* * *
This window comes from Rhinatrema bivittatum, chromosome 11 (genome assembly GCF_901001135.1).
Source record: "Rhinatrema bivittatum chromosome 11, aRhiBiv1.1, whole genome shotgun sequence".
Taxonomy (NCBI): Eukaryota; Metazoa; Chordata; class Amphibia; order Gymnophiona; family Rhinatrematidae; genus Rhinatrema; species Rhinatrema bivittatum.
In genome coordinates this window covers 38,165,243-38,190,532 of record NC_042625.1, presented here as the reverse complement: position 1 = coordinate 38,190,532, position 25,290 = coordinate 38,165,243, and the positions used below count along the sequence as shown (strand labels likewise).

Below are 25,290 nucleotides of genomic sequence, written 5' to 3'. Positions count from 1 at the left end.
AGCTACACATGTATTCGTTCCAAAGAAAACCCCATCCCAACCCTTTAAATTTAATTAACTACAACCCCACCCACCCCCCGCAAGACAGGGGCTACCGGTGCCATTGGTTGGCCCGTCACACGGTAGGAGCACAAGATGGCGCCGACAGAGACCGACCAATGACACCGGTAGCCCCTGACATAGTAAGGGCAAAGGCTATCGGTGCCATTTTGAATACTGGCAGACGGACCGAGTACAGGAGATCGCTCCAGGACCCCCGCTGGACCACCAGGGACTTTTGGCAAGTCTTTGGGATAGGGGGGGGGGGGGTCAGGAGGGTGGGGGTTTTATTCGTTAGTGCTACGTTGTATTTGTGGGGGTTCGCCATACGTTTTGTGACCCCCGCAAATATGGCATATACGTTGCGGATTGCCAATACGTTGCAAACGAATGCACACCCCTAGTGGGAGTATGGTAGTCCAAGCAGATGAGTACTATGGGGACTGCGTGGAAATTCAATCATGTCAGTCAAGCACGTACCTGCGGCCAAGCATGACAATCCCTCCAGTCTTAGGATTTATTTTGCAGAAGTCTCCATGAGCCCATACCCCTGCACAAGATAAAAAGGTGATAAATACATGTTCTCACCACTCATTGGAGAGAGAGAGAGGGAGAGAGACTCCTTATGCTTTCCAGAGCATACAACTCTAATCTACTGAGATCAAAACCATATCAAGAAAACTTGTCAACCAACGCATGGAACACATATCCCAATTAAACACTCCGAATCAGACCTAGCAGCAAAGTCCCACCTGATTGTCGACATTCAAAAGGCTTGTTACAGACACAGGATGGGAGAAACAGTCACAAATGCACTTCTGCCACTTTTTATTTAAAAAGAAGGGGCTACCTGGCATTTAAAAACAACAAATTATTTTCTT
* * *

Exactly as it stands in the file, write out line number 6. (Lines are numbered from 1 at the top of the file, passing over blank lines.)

AGCTACACATGTATTCGTTCCAAAGAAAACCCCATCCCAACCCTTTAAATTTAATTAACTACAACCCCACCCACCCCCCGCAAGACAGGGGCTACCGGTGCCATTGGTTGGCCCGTCACACGGTAGGAGCACAAGATGGCGCCGACAGAGACCGACCAATGACACCGGTAGCCCCTGACATAGTAAGGGCAAAGGCTATCGGTGCCATTTTGAATACTGGCAGACGGACCGAGTACAGGAGATCGCTCCAGGACCCCCGCTGGACCACCAGGGACTTTTGGCAAGTCTTTGGGATAGGGGGGGGGGGGGTCAGGAGGGTGGGGGTTTTATTCGTTAGTGCTACGTTGTATTTGTGGGGGTTCGCCATACGTTTTGTGACCCCCGCAAATATGGCATATACGTTGCGGATTGCCAATACGTTGCAAACGAATGCACACCCCTAGTGGGAGTATGGTAGTCCAAGCAGATGAGTACTATGGGGACTGCGTGGAAATTCAATCATGTCAGTCAAGCACGTACCTGCGGCCAAGCATGACAATCCCTCCAGTCTTAGGATTTATTTTGCAGAAGTCTCCATGAGCCCATACCCCTGCACAAGATAAAAAGGTGATAAATACATGTTCTCACCACTCATTGGAGAGAGAGAGAGGGAGAGAGACTCCTTATGCTTTCCAGAGCATACAACTCTAATCTACTGAGATCAAAACCATATCAAGAAAACTTGTCAACCAACGCATGGAACACATATCCCAATTAAACACTCCGAATCAGACCTAGCAGCAAAGTCCCACCTGATTGTCGACATTCAAAAGGCTTGTTACAGACACAGGATGGGAGAAACAGTCACAAATGCACTTCTGCCACTTTTTATTTAAAAAGAAGGGGCTACCTGGCATTTAAAAACAACAAATTATTTTCTT